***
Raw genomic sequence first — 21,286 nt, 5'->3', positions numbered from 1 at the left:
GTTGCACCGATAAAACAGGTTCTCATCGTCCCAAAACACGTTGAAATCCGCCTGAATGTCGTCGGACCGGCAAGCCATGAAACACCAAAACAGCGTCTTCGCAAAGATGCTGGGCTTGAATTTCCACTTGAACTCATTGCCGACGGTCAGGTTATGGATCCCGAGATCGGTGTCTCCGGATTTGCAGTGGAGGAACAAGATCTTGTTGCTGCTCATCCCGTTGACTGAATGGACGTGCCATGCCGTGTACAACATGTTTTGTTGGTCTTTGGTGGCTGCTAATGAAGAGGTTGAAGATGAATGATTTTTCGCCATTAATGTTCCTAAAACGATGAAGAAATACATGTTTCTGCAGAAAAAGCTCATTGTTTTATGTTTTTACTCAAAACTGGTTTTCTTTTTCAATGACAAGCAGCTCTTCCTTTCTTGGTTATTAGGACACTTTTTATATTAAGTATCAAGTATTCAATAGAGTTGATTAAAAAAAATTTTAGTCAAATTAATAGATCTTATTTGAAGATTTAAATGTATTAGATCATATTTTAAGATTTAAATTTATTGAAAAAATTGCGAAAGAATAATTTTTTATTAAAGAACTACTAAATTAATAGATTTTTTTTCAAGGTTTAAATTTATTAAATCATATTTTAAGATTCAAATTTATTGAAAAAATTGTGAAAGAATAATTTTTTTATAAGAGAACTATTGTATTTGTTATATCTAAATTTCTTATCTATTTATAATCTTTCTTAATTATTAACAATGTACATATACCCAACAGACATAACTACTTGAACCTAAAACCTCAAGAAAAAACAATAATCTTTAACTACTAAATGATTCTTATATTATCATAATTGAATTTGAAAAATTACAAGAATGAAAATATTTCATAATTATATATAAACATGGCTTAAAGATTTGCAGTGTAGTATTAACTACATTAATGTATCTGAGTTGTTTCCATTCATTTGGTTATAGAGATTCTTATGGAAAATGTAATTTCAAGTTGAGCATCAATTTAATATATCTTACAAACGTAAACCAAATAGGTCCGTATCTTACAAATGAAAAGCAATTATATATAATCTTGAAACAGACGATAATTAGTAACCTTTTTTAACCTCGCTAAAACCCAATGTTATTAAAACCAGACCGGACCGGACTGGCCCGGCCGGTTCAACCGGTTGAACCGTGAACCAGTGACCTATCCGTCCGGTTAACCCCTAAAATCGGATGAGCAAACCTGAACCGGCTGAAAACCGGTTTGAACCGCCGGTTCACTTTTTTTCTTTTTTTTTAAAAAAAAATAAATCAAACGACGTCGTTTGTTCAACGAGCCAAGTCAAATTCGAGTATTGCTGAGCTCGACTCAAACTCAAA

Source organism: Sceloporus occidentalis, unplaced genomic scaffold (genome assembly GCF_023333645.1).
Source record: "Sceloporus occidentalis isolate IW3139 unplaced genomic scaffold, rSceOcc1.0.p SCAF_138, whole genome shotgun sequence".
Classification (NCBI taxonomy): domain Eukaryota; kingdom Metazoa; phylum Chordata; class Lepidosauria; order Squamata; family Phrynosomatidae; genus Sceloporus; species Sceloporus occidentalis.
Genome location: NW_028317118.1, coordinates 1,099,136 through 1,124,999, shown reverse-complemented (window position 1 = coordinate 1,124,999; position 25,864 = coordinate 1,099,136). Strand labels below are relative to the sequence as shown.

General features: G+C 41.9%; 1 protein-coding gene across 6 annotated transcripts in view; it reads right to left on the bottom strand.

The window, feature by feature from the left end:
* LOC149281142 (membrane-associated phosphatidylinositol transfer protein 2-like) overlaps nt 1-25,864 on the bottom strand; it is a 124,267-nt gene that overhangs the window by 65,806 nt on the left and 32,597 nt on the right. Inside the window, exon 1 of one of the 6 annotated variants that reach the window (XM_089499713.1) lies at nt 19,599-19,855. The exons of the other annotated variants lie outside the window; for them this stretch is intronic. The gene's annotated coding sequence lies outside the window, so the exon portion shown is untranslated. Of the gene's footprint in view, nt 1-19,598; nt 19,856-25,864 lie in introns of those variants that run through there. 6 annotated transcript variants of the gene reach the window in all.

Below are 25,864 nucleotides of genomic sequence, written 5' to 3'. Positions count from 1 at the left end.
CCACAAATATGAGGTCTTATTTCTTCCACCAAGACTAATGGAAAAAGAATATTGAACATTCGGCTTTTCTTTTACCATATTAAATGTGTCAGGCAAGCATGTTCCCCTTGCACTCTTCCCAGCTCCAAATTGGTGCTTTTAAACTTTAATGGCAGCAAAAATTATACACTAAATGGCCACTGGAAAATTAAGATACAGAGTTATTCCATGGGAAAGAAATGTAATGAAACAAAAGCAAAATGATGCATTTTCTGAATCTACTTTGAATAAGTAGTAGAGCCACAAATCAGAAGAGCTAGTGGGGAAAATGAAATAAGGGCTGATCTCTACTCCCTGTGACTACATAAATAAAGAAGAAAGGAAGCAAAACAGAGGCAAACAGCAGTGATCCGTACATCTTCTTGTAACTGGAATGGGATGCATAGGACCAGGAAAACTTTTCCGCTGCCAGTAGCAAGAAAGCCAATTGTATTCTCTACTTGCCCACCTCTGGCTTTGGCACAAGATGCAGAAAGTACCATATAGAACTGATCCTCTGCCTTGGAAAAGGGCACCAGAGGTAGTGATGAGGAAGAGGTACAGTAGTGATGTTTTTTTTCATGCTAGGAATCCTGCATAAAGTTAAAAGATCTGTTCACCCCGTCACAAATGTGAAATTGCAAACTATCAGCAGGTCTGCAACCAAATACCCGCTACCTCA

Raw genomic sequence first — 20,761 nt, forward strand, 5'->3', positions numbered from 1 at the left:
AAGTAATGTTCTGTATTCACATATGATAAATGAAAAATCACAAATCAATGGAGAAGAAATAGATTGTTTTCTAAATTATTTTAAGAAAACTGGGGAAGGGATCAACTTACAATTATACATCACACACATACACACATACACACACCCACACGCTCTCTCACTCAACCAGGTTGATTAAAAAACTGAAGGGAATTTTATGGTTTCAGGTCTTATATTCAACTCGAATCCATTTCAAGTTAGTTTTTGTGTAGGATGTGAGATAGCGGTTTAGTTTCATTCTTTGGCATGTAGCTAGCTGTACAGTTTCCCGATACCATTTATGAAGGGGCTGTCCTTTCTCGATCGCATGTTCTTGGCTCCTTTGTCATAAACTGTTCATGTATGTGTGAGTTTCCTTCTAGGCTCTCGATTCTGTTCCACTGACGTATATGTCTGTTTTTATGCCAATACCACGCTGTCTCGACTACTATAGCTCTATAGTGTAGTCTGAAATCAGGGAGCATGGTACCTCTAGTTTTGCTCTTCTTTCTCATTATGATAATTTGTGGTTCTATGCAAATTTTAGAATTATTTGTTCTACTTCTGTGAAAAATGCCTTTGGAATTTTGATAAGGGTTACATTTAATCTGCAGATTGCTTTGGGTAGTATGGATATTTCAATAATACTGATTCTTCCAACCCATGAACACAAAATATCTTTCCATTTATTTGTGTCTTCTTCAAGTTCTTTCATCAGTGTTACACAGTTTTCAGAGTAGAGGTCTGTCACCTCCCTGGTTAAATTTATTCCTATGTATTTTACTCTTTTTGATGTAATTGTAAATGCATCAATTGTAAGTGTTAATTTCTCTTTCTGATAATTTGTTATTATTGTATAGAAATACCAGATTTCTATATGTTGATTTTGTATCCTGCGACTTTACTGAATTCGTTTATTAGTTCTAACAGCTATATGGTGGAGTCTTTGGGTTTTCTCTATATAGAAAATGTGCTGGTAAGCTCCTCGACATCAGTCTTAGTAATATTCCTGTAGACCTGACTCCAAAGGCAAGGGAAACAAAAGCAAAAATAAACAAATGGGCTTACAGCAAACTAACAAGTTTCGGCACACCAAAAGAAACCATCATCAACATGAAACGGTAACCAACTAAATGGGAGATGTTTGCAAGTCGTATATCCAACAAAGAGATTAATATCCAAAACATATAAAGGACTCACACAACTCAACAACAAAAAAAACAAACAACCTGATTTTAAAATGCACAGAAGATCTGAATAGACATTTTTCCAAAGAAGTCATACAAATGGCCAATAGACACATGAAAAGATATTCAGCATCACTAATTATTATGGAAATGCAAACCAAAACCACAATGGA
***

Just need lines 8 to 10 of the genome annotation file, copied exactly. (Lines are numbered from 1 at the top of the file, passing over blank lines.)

The window, feature by feature from the left end:
* LOC149281142 (membrane-associated phosphatidylinositol transfer protein 2-like) overlaps nt 1-25,864 on the bottom strand; it is a 124,267-nt gene that overhangs the window by 65,806 nt on the left and 32,597 nt on the right. Inside the window, exon 1 of one of the 6 annotated variants that reach the window (XM_089499713.1) lies at nt 19,599-19,855. The exons of the other annotated variants lie outside the window; for them this stretch is intronic. The gene's annotated coding sequence lies outside the window, so the exon portion shown is untranslated. Of the gene's footprint in view, nt 1-19,598; nt 19,856-25,864 lie in introns of those variants that run through there. 6 annotated transcript variants of the gene reach the window in all.

Below are 25,864 nucleotides of genomic sequence, written 5' to 3'. Positions count from 1 at the left end.